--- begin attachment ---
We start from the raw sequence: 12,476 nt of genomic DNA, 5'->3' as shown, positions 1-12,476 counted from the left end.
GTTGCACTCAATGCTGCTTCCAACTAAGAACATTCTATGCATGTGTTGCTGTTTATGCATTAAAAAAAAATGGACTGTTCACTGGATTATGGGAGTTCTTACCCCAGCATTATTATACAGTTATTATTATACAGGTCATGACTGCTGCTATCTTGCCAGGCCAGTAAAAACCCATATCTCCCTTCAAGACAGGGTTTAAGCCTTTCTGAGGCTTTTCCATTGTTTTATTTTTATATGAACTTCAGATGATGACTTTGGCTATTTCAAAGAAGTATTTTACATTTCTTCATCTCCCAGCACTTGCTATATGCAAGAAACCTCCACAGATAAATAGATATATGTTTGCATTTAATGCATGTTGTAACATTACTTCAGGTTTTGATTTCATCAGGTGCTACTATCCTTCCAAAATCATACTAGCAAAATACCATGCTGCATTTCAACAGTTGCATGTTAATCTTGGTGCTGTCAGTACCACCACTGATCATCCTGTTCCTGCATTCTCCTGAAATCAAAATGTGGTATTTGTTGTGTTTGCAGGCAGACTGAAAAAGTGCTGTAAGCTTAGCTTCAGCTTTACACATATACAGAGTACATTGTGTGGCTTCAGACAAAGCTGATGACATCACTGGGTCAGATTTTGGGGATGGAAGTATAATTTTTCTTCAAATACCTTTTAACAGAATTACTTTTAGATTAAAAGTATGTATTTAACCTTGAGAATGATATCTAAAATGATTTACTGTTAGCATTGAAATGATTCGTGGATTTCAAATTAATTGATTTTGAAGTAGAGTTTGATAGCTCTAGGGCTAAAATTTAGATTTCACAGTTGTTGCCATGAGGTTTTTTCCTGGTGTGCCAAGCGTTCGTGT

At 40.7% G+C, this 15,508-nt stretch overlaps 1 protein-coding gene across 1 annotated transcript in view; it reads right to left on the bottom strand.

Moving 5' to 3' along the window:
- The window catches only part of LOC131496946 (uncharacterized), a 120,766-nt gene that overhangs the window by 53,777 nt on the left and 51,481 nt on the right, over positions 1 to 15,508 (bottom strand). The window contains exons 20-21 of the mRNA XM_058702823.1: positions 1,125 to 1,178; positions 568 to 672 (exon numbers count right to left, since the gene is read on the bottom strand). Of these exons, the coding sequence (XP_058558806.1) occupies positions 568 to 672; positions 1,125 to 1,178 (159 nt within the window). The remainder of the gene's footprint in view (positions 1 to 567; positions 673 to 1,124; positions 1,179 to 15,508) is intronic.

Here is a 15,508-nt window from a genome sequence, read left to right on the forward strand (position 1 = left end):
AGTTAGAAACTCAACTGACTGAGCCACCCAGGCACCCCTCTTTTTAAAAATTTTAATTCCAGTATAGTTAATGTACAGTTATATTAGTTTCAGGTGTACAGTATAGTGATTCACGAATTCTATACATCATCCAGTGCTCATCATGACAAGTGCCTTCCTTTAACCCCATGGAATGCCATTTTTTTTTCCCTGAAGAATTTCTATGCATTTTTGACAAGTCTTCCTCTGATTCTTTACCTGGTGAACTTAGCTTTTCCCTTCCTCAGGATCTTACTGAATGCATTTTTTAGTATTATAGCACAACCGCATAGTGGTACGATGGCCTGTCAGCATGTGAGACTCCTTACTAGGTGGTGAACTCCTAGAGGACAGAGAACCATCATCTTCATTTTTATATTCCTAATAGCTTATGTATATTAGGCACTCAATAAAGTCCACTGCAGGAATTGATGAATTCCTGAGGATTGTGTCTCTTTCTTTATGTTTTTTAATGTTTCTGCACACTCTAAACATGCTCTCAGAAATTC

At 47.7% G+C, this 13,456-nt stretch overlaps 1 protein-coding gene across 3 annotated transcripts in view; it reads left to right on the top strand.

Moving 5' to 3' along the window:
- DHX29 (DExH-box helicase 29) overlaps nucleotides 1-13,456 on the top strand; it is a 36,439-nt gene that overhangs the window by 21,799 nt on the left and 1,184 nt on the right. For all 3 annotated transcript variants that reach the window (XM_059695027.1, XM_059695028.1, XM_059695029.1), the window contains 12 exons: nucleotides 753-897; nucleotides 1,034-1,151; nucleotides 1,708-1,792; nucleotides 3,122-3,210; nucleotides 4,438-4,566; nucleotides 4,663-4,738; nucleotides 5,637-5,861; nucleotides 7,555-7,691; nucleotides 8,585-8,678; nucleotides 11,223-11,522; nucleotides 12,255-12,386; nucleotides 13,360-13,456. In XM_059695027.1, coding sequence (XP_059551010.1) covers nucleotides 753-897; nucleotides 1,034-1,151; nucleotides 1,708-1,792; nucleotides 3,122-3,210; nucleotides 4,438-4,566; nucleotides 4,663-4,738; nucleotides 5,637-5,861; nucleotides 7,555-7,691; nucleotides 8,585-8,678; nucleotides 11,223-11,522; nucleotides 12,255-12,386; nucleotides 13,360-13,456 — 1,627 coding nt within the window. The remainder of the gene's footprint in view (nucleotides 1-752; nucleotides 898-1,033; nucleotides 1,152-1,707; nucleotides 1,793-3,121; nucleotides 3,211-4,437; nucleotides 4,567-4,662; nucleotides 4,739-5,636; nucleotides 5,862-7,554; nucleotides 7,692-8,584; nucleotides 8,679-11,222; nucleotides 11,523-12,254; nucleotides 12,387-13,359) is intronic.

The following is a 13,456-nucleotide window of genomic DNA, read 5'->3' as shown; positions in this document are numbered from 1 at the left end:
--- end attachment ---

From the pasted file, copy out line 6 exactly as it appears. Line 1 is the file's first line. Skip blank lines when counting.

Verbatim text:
Here is a 15,508-nt window from a genome sequence, read left to right on the forward strand (position 1 = left end):